To tap or not to tap
Theoretical and cognitive neurosciences to explain smartphone behaviour
Jean-Pascal Pfister and Arko Ghosh
Recorded 29 May 2017 in Lausanne, Vaud, Switzerland
Event: IC Colloquia - EPFL IC School Colloquia
Discovering the fundamental principles that govern human behavior is a major and exciting challenge. The rise of smartphones has created unprecedented opportunities for cognitive neuroscience to study unconstrained human behavior reversing the traditional focus on highly artificial laboratory experiments. For theoretical neuroscience, this wealth of digital data represents a stimulating opportunity to develop a new class of computational models that focus on natural behavior. In this talk, we combine the cognitive and theoretical approaches to explain the timing of touchscreen interactions observed in the real world. We illustrate this approach with two specific examples.
First, we develop an optimality framework that captures the relationship between the statistics of touchscreen events during information gathering (such as checking the news or the weather forecast) and during information sharing (such as writing a text message). In a second study, by combining ideas from priority-based decision process developed in communication sciences with the unconstrained nature of smartphone behaviour we developed a theoretical framework to study the scale invariant dynamics of touchscreen interactions. By applying this framework, we found that smartphone use is of a higher priority than other tasks for 76% of users.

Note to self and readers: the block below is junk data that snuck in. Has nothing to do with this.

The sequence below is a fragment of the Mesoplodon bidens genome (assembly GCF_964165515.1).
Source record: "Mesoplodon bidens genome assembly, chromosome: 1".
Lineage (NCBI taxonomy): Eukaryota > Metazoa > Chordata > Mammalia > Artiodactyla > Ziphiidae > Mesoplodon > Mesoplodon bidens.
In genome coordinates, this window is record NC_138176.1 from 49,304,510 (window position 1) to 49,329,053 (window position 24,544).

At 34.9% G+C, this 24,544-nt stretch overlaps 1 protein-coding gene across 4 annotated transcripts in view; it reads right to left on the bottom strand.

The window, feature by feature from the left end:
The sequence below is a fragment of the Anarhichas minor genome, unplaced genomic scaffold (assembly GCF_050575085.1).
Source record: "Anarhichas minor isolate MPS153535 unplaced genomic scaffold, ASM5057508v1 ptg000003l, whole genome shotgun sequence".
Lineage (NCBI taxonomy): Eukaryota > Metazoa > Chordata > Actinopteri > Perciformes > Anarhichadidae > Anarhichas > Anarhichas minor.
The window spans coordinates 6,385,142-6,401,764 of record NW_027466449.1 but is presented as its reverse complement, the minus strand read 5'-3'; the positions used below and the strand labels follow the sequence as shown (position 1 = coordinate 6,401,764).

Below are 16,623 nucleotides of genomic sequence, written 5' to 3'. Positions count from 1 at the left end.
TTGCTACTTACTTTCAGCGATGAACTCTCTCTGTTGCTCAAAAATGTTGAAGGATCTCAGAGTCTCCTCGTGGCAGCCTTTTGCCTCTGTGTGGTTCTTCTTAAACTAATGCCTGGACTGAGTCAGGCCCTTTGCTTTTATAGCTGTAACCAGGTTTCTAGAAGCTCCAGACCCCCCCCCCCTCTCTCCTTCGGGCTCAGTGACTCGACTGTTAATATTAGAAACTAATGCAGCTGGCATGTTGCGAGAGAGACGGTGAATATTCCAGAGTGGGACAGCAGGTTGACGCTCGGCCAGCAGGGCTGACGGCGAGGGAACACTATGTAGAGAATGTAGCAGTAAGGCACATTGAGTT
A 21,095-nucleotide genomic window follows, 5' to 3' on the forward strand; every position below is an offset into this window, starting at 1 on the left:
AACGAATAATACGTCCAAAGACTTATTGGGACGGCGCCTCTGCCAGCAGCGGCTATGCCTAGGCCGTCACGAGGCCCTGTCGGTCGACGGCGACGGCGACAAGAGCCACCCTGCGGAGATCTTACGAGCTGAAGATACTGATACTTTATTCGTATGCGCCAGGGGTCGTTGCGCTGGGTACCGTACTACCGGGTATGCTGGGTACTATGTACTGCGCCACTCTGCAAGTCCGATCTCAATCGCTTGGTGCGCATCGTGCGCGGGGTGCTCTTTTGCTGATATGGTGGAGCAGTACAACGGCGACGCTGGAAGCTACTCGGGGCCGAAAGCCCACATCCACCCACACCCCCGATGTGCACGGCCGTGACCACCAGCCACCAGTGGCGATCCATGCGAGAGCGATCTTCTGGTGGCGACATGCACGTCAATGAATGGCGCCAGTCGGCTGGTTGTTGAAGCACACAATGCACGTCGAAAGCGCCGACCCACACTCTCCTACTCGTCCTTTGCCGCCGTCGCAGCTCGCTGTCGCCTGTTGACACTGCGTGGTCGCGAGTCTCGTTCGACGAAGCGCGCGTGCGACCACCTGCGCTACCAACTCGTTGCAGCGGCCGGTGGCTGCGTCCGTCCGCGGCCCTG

Both of these examples offer new perspectives in computational neuroscience by rising the question of scale invariance in existing paradigms such as in reinforcement learning. The discovery of statistical patterns in touchscreen interactions also yields a clear line of questions for cognitive neurosciences on whether these patterns are rigid or plastic, and how cognitive processes are differently engaged in information gathering and sharing. We conclude that the areas of communication sciences, theoretical neurosciences and cognitive neurosciences must merge to comprehensively understand and benefit from the surge of high-resolution behavioural data made available through modern digital interactions.
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